Using a similar argument, how can the shirt be distracting when every part of Taylor’s appearance was distracting? Journalists jumped at the opportunity to say that the shirt detracted from the science and that he deserved the abuse because he chose to wear it (let’s ignore the ‘deserved it because of what he was wearing’ argument.) If this was really about the distraction from the science why did nobody mention his trainers, shorts, displayed tattoos, metaphor of Rosetta, unshaven face and general lack of scientific look that he has?

The articles writing about the shirt kept referring to the ‘women in science’ who were offended by the shirt while the only people who seemed to get offended were the vocal minority who feel the need to spread social equality and justice where it already exists. To be fair most of the other social media platforms had a more level-headed view of the whole matter, and so not all hope is lost for science’s relationship with social media, after all Twitter will be dead in the not so distant future with its restrictive, poorly designed interface and easy to spam format.

To get a sense of the real views of women in science I turn to Christina Sommers, a feminist academic at the AEI, “What nonsense. No woman with a serious interest in astronomy would be deterred because she saw a tattooed guy in a risqué shirt…Women are welcome in STEM, but I doubt that most scientists welcome the arrival of these chronically-offended, humourless gender warriors”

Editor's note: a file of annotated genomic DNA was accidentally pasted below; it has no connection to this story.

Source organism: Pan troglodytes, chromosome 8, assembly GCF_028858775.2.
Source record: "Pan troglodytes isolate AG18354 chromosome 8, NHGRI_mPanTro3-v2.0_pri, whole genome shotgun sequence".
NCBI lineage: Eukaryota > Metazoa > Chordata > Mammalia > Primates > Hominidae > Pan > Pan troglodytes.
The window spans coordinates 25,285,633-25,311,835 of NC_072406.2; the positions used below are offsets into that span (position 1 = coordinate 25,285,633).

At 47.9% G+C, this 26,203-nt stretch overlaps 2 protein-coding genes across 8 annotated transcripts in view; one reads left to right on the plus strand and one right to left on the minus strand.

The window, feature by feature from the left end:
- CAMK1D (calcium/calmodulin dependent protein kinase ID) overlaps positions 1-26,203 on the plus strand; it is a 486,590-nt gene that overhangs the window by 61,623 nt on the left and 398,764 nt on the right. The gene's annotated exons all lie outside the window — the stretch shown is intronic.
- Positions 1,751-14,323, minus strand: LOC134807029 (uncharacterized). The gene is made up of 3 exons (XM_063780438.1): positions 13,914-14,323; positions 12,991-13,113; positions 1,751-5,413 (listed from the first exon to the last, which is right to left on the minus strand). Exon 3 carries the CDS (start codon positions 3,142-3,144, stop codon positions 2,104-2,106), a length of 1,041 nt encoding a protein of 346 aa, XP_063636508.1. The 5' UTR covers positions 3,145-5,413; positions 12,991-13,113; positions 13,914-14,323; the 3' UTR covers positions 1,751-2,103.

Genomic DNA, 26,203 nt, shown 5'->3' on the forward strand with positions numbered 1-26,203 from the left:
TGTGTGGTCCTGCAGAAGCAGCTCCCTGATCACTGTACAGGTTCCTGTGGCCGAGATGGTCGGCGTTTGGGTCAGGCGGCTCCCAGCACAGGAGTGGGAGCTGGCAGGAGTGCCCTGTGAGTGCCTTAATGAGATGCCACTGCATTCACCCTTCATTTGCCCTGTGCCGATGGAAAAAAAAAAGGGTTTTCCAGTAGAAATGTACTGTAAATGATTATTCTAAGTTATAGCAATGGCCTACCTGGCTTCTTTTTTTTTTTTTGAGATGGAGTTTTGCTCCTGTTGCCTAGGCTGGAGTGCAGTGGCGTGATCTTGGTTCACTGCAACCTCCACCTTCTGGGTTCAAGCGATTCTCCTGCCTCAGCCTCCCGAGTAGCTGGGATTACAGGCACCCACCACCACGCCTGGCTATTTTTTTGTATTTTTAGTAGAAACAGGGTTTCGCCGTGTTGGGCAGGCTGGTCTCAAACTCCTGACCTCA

What do you think deters women from science more, a shirt depicting some empowered women or keyboard-feminists telling girls that science is misogynistic and don’t dare think of going down that road for a career/degree?

The idea that women are being kept out of science is nonsense. The amount of money and time being invested into bringing women into research is at a historical high. The gender divide in the last five years is now almost equal. Compare that to 10 years ago when science was male dominated and one can see the huge success. These people have absolutely no idea of the current state of the scientific community, they’re just going off their perceptions as an outsider. This is the problem with social media like Twitter, people will perceive science as being sexist simply because of the controversy it hosted. If only Twitter was self-moderating like Reddit, then the vocal minority would have a much quieter voice. At least I can take solace in the fact that much of the controversy was sourced in America, where political correctness is a much bigger threat than here in the UK.

Have social media improved the perception of science?